Travelers seeking solid, mid-range accommodation in Ping’an should consider the Longji Vita Hotel, a locally-run guest house constructed in Longsheng’s signature log cabin style.
Each room features a balcony and swinging love-seats that overlook the surrounding mountains, creating the perfect environment to sip tea and appreciate the terraces in an atmosphere of privacy and comfort after a long day of exploring.
Price Range: $50-60 per night
On the slightly-more-posh end of Longsheng’s mid-range hotel selection is the charming Ridge Inn.
Family-run and managed by friendly locals, Ridge Inn’s decor is particularly rustic, boasting a garden lounge, sleek timber furniture, and a pastoral, farmhouse atmosphere. The inn is centrally located in Ping’an Village and serves a scrumptious Chinese/Western-style breakfast.
Price Range: $45-60 per night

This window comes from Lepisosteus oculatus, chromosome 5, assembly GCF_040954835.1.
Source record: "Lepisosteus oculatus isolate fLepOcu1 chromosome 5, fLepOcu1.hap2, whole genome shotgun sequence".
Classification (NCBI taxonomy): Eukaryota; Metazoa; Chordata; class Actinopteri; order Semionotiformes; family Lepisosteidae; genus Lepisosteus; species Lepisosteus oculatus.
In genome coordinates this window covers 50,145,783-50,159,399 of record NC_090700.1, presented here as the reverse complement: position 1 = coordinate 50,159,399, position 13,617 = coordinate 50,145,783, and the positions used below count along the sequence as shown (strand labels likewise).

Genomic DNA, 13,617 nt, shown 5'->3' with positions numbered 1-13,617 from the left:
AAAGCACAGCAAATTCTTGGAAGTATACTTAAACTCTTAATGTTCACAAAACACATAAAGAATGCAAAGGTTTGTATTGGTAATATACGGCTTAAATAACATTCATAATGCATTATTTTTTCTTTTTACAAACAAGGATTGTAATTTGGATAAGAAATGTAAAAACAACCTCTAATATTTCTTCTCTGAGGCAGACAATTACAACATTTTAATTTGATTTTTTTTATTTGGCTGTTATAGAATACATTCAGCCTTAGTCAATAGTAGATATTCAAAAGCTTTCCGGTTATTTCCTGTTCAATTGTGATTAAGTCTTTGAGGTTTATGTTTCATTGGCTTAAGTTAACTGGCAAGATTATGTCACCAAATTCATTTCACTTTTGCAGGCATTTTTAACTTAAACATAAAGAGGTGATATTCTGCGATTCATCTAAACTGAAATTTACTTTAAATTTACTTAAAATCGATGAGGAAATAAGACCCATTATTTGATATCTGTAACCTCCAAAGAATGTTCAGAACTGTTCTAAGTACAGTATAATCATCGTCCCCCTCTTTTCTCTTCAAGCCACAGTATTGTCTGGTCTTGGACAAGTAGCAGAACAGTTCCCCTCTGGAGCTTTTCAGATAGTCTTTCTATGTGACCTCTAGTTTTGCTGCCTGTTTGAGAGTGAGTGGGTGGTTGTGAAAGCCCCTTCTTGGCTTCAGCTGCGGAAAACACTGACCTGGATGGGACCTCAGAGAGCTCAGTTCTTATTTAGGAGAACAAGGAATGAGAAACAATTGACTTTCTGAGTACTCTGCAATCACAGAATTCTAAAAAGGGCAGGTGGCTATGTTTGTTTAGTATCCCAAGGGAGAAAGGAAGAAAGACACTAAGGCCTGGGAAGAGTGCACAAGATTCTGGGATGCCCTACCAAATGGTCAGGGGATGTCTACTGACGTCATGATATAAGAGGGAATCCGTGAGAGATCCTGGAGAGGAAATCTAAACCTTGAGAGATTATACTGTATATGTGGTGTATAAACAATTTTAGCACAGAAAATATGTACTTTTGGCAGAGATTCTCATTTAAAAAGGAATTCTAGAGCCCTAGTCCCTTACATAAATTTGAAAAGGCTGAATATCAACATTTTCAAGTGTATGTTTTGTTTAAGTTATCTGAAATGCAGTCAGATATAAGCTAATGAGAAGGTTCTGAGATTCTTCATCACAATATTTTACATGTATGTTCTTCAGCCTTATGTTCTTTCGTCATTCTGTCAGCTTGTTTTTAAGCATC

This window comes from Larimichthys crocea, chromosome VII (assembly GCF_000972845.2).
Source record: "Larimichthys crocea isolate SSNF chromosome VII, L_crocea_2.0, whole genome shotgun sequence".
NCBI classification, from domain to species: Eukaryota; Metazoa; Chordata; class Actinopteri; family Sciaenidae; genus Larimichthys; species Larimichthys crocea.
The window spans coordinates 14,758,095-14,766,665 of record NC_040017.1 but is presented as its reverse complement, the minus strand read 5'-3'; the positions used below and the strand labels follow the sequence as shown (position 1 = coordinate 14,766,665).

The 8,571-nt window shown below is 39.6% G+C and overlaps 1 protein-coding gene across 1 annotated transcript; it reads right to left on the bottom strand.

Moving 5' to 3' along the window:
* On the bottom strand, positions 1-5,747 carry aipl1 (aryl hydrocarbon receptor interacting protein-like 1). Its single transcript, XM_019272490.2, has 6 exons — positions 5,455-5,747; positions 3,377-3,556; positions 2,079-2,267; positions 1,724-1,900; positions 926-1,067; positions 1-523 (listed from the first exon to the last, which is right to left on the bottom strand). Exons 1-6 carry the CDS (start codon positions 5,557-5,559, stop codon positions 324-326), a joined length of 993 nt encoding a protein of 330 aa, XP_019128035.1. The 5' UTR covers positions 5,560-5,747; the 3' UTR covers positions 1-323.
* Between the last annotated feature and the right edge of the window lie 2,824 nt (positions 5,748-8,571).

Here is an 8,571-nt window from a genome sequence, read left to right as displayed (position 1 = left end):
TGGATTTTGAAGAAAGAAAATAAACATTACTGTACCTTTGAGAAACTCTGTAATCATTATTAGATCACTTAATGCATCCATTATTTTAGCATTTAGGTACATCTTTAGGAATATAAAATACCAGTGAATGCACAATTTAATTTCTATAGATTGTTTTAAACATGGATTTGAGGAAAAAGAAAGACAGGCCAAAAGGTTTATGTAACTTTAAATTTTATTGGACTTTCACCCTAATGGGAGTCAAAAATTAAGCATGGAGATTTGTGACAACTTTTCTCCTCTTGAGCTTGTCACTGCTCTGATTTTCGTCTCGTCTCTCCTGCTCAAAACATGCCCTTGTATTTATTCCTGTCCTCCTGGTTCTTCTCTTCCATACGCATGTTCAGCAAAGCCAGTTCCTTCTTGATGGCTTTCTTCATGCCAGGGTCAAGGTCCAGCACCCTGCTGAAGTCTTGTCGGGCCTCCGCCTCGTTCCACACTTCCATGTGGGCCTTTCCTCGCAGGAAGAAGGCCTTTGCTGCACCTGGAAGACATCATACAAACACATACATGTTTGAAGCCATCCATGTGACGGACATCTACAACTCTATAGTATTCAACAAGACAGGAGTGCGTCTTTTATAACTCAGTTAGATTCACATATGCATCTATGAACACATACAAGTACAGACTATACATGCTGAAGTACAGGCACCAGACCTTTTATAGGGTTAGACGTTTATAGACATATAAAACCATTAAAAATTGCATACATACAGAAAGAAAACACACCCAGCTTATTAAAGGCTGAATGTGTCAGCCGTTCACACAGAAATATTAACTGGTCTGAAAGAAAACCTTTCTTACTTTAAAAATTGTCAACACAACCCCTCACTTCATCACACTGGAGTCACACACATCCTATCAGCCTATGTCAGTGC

Baike Boutique Hotel
Baike Boutique Hotel is an upscale boutique hotel located close to the entrance of Ping’an Village.
It is the accommodation of choice for travelers who prefer minimal hiking and are seeking a deluxe Longsheng experience.
Baike features a full-service bar and restaurant, extra-soft plush beds, and large, floor-to-ceiling windows, bringing the beauty of the terraced mountains right to your bedroom.
Price: $85-130 per night
Rice View Lodge
Undoubtedly the most luxurious hotel in Longsheng, Rice View Lodge is nestled in the mountains several miles from Dazhai.
Accessible by private car, this architectural wonder is recommended for travelers ready to pamper themselves and enjoy the finer details of a deluxe Longsheng hotel experience. Its sleek rooms feature hot tubs, balconies, an array of modern amenities, and all the indulgent comforts one could dream up.